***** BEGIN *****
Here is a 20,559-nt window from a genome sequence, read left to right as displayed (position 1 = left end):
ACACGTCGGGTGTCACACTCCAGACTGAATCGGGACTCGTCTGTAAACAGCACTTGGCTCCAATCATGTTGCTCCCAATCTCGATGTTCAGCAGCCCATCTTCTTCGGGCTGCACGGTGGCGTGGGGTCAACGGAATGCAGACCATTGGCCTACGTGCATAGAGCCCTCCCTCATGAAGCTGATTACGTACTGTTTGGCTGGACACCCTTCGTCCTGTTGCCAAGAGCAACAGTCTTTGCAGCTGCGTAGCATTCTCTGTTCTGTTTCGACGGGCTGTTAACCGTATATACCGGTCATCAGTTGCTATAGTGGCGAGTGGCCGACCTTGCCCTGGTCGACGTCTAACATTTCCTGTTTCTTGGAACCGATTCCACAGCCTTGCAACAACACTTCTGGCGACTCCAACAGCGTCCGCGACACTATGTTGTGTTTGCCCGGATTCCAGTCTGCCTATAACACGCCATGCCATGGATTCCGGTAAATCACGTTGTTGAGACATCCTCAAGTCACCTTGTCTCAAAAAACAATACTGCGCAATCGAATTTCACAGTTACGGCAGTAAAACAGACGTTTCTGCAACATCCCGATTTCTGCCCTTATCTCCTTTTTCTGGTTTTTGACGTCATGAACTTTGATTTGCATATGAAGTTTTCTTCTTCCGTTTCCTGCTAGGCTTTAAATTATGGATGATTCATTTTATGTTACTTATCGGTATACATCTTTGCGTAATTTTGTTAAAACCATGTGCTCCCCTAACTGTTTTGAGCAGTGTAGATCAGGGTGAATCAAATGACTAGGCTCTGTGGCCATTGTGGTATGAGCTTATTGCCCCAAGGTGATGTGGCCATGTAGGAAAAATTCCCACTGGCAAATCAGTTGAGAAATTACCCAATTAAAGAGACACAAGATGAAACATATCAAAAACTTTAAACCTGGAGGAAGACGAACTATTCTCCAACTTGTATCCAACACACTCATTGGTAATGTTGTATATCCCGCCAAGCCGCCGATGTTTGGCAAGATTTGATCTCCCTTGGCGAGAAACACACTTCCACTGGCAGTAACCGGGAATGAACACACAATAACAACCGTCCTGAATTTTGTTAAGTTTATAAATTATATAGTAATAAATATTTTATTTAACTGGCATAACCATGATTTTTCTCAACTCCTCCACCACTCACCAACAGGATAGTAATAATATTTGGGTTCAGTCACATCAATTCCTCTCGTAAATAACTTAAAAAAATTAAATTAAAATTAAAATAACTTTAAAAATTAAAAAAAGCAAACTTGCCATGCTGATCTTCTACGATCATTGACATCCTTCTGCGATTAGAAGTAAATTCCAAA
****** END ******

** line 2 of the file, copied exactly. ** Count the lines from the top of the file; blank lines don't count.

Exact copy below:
ACACGTCGGGTGTCACACTCCAGACTGAATCGGGACTCGTCTGTAAACAGCACTTGGCTCCAATCATGTTGCTCCCAATCTCGATGTTCAGCAGCCCATCTTCTTCGGGCTGCACGGTGGCGTGGGGTCAACGGAATGCAGACCATTGGCCTACGTGCATAGAGCCCTCCCTCATGAAGCTGATTACGTACTGTTTGGCTGGACACCCTTCGTCCTGTTGCCAAGAGCAACAGTCTTTGCAGCTGCGTAGCATTCTCTGTTCTGTTTCGACGGGCTGTTAACCGTATATACCGGTCATCAGTTGCTATAGTGGCGAGTGGCCGACCTTGCCCTGGTCGACGTCTAACATTTCCTGTTTCTTGGAACCGATTCCACAGCCTTGCAACAACACTTCTGGCGACTCCAACAGCGTCCGCGACACTATGTTGTGTTTGCCCGGATTCCAGTCTGCCTATAACACGCCATGCCATGGATTCCGGTAAATCACGTTGTTGAGACATCCTCAAGTCACCTTGTCTCAAAAAACAATACTGCGCAATCGAATTTCACAGTTACGGCAGTAAAACAGACGTTTCTGCAACATCCCGATTTCTGCCCTTATCTCCTTTTTCTGGTTTTTGACGTCATGAACTTTGATTTGCATATGAAGTTTTCTTCTTCCGTTTCCTGCTAGGCTTTAAATTATGGATGATTCATTTTATGTTACTTATCGGTATACATCTTTGCGTAATTTTGTTAAAACCATGTGCTCCCCTAACTGTTTTGAGCAGTGTAGATCAGGGTGAATCAAATGACTAGGCTCTGTGGCCATTGTGGTATGAGCTTATTGCCCCAAGGTGATGTGGCCATGTAGGAAAAATTCCCACTGGCAAATCAGTTGAGAAATTACCCAATTAAAGAGACACAAGATGAAACATATCAAAAACTTTAAACCTGGAGGAAGACGAACTATTCTCCAACTTGTATCCAACACACTCATTGGTAATGTTGTATATCCCGCCAAGCCGCCGATGTTTGGCAAGATTTGATCTCCCTTGGCGAGAAACACACTTCCACTGGCAGTAACCGGGAATGAACACACAATAACAACCGTCCTGAATTTTGTTAAGTTTATAAATTATATAGTAATAAATATTTTATTTAACTGGCATAACCATGATTTTTCTCAACTCCTCCACCACTCACCAACAGGATAGTAATAATATTTGGGTTCAGTCACATCAATTCCTCTCGTAAATAACTTAAAAAAATTAAATTAAAATTAAAATAACTTTAAAAATTAAAAAAAGCAAACTTGCCATGCTGATCTTCTACGATCATTGACATCCTTCTGCGATTAGAAGTAAATTCCAAA